Australia has approved a plan to dump millions of tons of sediment near the Great Barrier Reef as part of a major coal port expansion — a decision that environmentalists say will endanger one of the world's most fragile ecosystems.
The Great Barrier Reef Marine Park Authority rubber-stamped the federal government's approval of the expansion of the Abbot Point coal port in northern Queensland, which requires a massive dredging operation to expanded access.
Almost 3 million cubic meters of dredged mud will be dumped within the marine park under the plan.
Greg Hunt, the environment minister, has vowed that "some of the strictest conditions in Australian history" would be in place to protect the reef, including water quality measures and safeguards for the reef's plants and animals.
The government added that no mud would be dumped directly on coral. However, conservationists say the already fragile reef will still be gravely threatened by the dredging.
The sediment endangers coral and sea grass, they say, and increased shipping traffic heightens the risk of accidents, such as oil spills and collisions with delicate coral beds.
The port corporation's CEO, Brad Fish, has argued that the sediment has been extensively tested for contaminants and was found to be clean.
"This is natural sand and seabed materials ... It's what's already there," he said last month. "We're just relocating it from one spot to another spot, in a like-per-like situation."
In a report released in 2012, UNESCO expressed concern about development along the reef, including ports, and warned that the marine park was at risk of being listed as a World Heritage site in danger.
The Queensland premier, Campbell Newman, said his government would protect the environment — but not at the expense of the state's economy.
"We are in the coal business," he said in December, "If you want decent hospitals, schools and police on the beat, we all need to understand that."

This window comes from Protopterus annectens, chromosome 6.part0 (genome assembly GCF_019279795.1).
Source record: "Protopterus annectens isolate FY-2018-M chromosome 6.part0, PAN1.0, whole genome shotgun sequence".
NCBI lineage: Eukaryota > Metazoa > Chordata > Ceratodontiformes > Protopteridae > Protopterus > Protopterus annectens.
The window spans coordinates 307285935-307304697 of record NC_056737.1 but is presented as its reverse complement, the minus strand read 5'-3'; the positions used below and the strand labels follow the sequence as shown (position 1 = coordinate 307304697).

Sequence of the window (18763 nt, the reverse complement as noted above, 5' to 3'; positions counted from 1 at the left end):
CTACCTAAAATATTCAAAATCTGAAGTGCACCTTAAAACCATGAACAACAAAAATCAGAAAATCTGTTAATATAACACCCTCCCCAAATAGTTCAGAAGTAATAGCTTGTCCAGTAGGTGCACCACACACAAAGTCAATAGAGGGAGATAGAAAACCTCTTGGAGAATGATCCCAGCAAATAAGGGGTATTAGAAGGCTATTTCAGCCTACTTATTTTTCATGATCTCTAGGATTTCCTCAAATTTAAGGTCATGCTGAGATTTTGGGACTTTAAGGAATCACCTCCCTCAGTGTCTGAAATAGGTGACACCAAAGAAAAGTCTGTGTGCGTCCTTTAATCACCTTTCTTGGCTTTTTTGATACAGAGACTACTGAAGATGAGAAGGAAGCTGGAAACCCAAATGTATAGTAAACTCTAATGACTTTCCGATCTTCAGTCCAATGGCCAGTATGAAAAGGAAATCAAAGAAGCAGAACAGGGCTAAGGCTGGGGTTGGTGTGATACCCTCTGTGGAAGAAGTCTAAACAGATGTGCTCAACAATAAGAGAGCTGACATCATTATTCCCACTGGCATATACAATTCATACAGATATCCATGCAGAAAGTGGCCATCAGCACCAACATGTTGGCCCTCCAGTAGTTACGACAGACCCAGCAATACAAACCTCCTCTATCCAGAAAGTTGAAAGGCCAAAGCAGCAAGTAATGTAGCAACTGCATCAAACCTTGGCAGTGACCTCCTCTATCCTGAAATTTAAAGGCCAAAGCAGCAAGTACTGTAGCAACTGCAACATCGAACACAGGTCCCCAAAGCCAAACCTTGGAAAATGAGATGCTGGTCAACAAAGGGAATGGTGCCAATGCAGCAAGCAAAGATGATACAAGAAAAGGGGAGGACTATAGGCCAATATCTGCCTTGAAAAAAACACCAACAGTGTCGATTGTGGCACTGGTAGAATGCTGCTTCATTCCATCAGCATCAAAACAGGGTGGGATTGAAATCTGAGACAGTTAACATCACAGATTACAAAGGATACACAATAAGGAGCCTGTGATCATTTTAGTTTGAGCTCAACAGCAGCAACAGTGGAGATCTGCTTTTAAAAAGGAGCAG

Environmentalists were infuriated by Friday's decision, saying that the reef is already vulnerable, having lost huge amounts of coral in recent decades to storm damage and the coral-eating crown of thorns starfish.
Felicity Wishart, of the Australian Marine Conservation Society, told Al Jazeera that there were concerns the dumping would have serious health effects on the reef.
"When you dump sand and sediment, a lot of it is suspended in the water. It will travel out to the reef, and that is our concern. The sediment will cut out light and make it much more difficult for sea grass and coral to survive."
"The Great Barrier Reef is already suffering poor health from the effects of urban development and runoff from farming. To add dredging is adding insult to injury. Its condition will worsen."
"We will look to see what legal action we can take. We will be putting pressure on companies involved. But we have a long way to go."
Richard Leck, reef campaign leader for international conservation group WWF said that the organization was devastated.
"I think any Australian or anyone around the world who cares about the future of the reef is also devastated by this decision," he said. "Exactly the wrong thing that you want to do when an ecosystem is suffering ... is introduce another major threat to it — and that's what the marine park authority has allowed to happen today."
Al Jazeera and wire services